After the Jets smacked around the Titans last week, it’s hard to dispute that the Giants are the best team in the league.  As FootballOutsiders’ advanced DVOA stats show, this isn’t merely my opinion.  By their measurements, it’s a fact.  (For more on DVOA, click here.)

The G-Men rank first in DVOA by a rather massive margin: Their 41.6% DVOA dwarfs the second-best Ravens, who pull in at 27.7%.  (What, you have a problem with the Ravens being second?  Early in the season, the Ravens choked away a 10-point second half lead to the Steelers.  The next week, they almost definitely would have beaten the Titans if not for a bullshit personal foul penalty on Terrell Suggs, which saved the Titans from a fourth-and-10 deep in their territory.)

Anyway, as Aaron Schatz points out in his weekly DVOA analysis, the difference between the Giants and Ravens is roughly equal to the difference between the Ravens and the ninth-best Packers.  They have been that much better than the rest of the league.  Their 14.0% lead in DVOA is the second best since 1995, to when DVOA stats date back. (The FootballOutsiders guys are slowly but surely making their way deeper into history with this, but it takes time to chart the play-by-play data.)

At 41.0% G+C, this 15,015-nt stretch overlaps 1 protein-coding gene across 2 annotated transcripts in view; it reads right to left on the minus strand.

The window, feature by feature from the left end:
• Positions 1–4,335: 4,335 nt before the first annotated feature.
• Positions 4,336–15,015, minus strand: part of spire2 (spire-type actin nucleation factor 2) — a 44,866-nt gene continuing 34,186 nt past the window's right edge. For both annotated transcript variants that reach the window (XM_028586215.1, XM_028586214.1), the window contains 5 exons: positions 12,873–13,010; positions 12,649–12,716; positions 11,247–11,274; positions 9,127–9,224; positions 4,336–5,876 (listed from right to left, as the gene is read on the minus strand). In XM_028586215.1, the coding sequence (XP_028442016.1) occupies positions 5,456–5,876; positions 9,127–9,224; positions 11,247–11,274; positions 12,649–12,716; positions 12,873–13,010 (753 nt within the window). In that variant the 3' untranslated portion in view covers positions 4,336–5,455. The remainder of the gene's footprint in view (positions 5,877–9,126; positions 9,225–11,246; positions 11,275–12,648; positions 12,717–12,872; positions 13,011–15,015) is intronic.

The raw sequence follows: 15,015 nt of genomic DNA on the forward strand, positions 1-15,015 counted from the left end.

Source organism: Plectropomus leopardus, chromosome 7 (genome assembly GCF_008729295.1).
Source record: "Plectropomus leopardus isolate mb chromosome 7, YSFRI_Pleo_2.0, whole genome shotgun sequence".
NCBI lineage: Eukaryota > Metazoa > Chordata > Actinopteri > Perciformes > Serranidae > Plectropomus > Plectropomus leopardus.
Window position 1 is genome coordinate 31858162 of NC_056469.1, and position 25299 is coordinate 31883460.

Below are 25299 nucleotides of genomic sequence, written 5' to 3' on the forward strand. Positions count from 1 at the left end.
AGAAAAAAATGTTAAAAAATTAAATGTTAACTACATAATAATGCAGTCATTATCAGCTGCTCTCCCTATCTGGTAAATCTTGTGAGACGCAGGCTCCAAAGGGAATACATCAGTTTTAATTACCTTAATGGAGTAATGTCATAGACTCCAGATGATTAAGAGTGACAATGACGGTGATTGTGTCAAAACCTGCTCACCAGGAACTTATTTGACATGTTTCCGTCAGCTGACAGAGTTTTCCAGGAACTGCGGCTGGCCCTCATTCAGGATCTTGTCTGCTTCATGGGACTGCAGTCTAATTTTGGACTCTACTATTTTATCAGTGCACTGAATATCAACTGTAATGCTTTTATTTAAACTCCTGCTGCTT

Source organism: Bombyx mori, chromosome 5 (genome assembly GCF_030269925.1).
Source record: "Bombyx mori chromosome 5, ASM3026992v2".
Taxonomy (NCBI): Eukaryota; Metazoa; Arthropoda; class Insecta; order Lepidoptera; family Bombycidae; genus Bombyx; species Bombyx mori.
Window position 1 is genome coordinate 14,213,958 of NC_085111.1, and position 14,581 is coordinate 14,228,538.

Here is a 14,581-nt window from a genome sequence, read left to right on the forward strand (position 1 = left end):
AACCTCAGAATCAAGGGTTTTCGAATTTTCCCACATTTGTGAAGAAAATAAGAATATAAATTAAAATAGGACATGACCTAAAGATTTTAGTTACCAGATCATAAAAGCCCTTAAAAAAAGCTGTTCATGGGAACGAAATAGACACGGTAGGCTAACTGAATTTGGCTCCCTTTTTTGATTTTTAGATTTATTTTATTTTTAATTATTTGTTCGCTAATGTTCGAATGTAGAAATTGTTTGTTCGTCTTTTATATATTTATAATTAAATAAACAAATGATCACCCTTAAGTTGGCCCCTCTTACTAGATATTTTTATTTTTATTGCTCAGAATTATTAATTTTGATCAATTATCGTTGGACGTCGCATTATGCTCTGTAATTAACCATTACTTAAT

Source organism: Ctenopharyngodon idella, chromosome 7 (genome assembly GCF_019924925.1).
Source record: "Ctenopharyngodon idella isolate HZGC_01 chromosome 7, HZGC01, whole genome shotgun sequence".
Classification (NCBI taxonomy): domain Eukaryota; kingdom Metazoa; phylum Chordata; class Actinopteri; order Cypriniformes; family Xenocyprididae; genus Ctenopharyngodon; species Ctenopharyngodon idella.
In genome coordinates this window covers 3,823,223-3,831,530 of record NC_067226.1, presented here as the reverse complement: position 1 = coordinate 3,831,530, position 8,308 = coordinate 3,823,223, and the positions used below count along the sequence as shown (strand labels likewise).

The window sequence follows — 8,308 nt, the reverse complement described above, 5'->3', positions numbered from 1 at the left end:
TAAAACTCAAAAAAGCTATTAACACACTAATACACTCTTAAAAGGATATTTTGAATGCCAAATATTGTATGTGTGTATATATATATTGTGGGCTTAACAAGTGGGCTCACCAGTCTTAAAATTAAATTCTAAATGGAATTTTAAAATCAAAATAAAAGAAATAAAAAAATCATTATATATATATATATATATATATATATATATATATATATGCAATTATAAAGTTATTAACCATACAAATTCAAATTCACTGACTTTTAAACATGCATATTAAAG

Indeed, their 41.7% DVOA indicates they are worthy of their Best Team in the League status.  After the Steelers game, NYGMen commentator Flume declared the G-Men “The worst Best Team in the League” in recent memory.  I doubt he would make this claim now, but he was wrong.  The 2008 Giants sport the seventh best DVOA after Week 12 since 1995.

Here’s the top 10 list:

1) ’07 Patriots: 71.3%

2) ’99 Rams: 50.0%

3) ’98 Broncos: 46.7%

4) ’01 Rams: 44.2%

5) ’04 Patriots: 43.0%

6) ’02 Bucs: 42.9%

7) ’08 G-Men: 41.6%

8) ’95 Cowboys: 41.1%*

9) ’95 49ers: 41.0%

10) ’04 Steelers: 40.2%

It’s worth noting that four of the other nine teams did not win the Super Bowl – it’s obviously possible that the 2008 Giants, as good as they’ve been, will not either.  Still, whatever happens in the future should not retroactively diminish what we’ve accomplished to this point.

In his column, Schatz makes a good point about how the Giants 2008 season changes the way one views their 2007 playoff run, particularly their “major upset” over the Patriots.  He writes:

“Obviously, hindsight it 20-20, and you can’t predict games using future information.  However, now that we know that they were on their way to becoming the strongest team in the league, last year’s Giants run through the playoffs makes a lot more sense.  If we could put together a hypothetical game between this year’s Giants and last year’s Patriots, a Giants win would be a minor upset, but not a major one.”

* Note: There is a ridiculous smiley-face that keeps showing up here, and I have no idea why.  Just so you know, I didn’t put it there.  There was nothing funny or cute about the 1995 Cowboys.